Natural treatments for indigestion
Bloating is a symptom that appears most frequently on my client intake forms. It’s also known as dyspepsia or indigestion. Bloating often goes in hand with a general feeling of discomfort and usually causes distention of the abdomen, colloquially referred to as having a “food baby”. There may also be excess burping and flatulence.
According to the stats, around 30% of people have this symptom. Just because it’s common, though, doesn’t mean it’s normal. You don’t have to accept bloating as your lot in life. Bloating is uncomfortable, distressing and annoying. It dictates what you eat and what you wear. Goodbye designer jeans and hello yoga pants.
In a previous post, Lasting relief from bloating, I explored underlying causes and suggested treatment approaches. ** It’s worthwhile emphasising that although most bloating is not life-threatening, it is sometimes an early warning of more serious things like cancer. Make sure your GP investigates any persistent bloating.
Herbal teas are an inexpensive, well-tolerated, and effective way to get relief from bloating. Knowing a few little tips on how best to prepare them will see you get superior results.
Are they curative? I’m always hesitant to use that word, but they can provide quick relief for simple, uncomplicated bloating. However, if complex underlying health conditions drive your bloating, you’ll probably need to do more.
How herbal teas work for bloating
Not as I first thought when I started learning about herbs “calmative”! This action gets its name from the artist’s red pigment – carmine. This is because carminative herbs improve blood supply to an area (increased redness). Better blood supply usually equals better function.
Carminative herbs are helpful for underactive stomachs that bloat and grumble uncomfortably after a meal.
Most culinary herbs are carminative in action. It’s one of the reasons they have been added to foods for hundreds of years.
Now, these are the “calming” ones. Antispasmodics help to release tension. These herbs often temporarily increase flatulence as the muscles in the digestive tract relax and release trapped gas.
Throughout the digestive tract, there are receptors for “bitter” molecules. Consuming bitter plants helps to optimise bile release. Bile is a natural laxative—helpful in bloating, resulting from sluggish bowel movements/constipation. Bitters also stimulate stomach acid. Having adequate stomach acid means food doesn’t sit in your stomach for too long and causes fermentation.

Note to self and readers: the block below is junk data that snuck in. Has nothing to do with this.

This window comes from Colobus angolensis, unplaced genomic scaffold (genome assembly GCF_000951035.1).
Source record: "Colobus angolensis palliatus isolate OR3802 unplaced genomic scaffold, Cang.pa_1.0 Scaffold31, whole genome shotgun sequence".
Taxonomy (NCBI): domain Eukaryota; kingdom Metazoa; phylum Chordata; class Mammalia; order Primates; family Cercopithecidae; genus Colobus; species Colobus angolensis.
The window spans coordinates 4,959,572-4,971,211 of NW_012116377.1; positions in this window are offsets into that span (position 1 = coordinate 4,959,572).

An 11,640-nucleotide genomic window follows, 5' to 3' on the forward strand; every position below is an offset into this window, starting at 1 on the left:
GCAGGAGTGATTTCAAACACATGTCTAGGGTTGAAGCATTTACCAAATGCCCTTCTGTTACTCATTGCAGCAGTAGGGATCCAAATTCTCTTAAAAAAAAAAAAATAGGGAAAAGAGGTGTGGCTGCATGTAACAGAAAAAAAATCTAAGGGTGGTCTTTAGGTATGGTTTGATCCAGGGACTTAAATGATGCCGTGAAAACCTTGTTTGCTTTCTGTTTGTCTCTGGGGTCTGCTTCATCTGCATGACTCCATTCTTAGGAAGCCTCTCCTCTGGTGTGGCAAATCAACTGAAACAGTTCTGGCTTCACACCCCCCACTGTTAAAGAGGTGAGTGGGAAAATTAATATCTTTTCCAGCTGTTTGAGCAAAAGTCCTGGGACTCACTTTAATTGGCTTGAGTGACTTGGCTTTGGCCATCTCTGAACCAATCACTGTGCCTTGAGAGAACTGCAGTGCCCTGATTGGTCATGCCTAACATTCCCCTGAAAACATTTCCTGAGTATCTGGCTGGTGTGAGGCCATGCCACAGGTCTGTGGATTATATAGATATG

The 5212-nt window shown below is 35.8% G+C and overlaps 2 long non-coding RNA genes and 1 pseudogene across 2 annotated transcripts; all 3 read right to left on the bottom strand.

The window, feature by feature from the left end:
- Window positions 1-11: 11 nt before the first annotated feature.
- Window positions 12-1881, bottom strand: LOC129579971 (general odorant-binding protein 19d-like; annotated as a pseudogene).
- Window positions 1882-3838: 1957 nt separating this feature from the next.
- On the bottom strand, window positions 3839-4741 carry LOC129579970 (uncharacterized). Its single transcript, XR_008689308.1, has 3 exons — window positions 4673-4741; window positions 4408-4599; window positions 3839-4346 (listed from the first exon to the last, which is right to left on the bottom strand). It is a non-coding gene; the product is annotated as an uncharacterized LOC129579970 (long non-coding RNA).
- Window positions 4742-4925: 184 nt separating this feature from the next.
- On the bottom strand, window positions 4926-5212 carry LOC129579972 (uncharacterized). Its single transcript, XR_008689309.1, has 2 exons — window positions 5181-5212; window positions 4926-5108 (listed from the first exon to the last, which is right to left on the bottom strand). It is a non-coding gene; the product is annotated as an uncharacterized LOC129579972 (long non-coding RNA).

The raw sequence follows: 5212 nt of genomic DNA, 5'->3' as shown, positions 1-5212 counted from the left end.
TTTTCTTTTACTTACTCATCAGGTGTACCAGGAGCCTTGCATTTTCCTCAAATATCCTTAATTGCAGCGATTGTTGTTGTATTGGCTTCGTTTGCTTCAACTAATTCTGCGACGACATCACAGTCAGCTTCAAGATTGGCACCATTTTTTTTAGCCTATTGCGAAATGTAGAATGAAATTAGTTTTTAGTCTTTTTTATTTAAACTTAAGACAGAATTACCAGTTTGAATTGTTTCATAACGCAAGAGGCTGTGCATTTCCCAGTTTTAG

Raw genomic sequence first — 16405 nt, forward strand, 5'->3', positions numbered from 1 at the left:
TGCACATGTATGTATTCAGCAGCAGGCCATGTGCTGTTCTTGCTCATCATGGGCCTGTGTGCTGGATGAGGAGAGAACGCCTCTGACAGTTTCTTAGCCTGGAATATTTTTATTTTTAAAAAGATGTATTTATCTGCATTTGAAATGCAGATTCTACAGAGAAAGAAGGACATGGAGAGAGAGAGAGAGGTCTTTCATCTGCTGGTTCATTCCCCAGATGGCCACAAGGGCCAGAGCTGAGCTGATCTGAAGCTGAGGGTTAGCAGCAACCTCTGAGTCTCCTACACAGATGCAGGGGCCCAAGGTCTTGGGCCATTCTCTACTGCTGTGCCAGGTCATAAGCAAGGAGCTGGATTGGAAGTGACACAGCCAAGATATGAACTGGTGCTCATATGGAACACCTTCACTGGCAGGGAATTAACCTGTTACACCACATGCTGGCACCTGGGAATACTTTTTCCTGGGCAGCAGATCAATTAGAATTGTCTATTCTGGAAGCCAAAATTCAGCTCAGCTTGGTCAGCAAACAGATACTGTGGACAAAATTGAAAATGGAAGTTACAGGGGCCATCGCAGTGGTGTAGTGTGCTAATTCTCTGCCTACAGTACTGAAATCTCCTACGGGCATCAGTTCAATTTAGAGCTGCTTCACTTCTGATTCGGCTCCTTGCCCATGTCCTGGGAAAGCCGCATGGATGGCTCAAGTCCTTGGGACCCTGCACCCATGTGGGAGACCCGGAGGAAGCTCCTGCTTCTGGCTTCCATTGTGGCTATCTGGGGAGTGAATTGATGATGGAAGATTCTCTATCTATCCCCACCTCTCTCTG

Prokinetics regulate the motility of contractions in the digestive tract to keep things moving.
5 Herbs for bloating
Here are five of my favourite herbs for bloating that can be drunk as herbal tea (infusion) and are readily available.
Chamomile ticks all the herbal action boxes when it comes to bloating. It’s mildly bitter, carminative, antispasmodic and prokinetic. Chamomile also has a balancing action on stomach acid.
A cup of chamomile tea 30 minutes after your evening meal helps reduce bloating and helps relax you for sleep. It’s also useful for women who get pre-menstrual bloating and can help with mild cramps (you’ll need small cups regularly throughout the day).
Chamomile combines beautifully with fennel and lemon balm.
Lemon balm is a member of the mint family that is both carminative and antispasmodic. It also can help calm an anxious brain, so if you’re bloating is IBS like in character, Lemon balm would make a helpful ally.
Ginger is a familiar taste to most people. This aromatic digestive is carminative and antispasmodic and is one of the best natural pro-kinetics. Although not a bitter herb, ginger promotes the secretion of gastric juices, which improves the breakdown of food.
Ginger is a heating herb so go easy on this one if you have a “hot constitution”. You can use either fresh or dried ginger.
Ancient Egyptian physicians recognised the virtues of peppermint for stomach pains and bloating. This well-known member of the mint family is both spasmolytic and carminative.
Peppermint is helpful to relieve bloating caused by trapped gas and where there is excess flatulence. It’s also indicated if you get drowsy after meals.
Because it is a relaxing herb, don’t have your peppermint tea directly after meals. It slows down peristalsis. The relaxing action also means it’s not suitable for those with reflux and GORD as it will relax the lower oesophageal sphincter.
Enjoy peppermint between meals. Peppermint strongly inhibits the absorption of iron so take it away from iron-rich foods and iron supplements.
Fennel is strongly carminative and mildly antispasmodic. It’s one of my favourite remedies for reliving bloating as long as you enjoy the delicate aniseed flavour. Along with bloating, fennel is also helpful for nausea and IBS like symptoms.
Fennel also helps support the pancreas and can help if carbohydrate digestion is poor. Bloating can be a result of the inefficient digestion of carbohydrates.
Where to buy
As with many things, the better quality, the better result. You want dried herbs that are no more than a year old. After this, they lose potency. Buy in smaller quantities to ensure freshness.
When making tea infuse two teaspoons per cup of boiling water and leave covered for 10 minutes before sipping slowly, have up to 3-4 cups per day.
These herbs are generally considered safe for most people. Check with your health care provider if you are pregnant, breastfeeding, or taking medications.
Don’t like teas? You don’t have to miss out. These are all available in liquid form. Chat to your local herbalist or Naturopath to find out more.
Need help with
Norelle Hentschel is an experienced naturopath with a clinic in Stones Corner, South East Brisbane and Telehealth consults Australia wide. She has helped many women banish the bloat by treating the underlying cause and improving digestive function.
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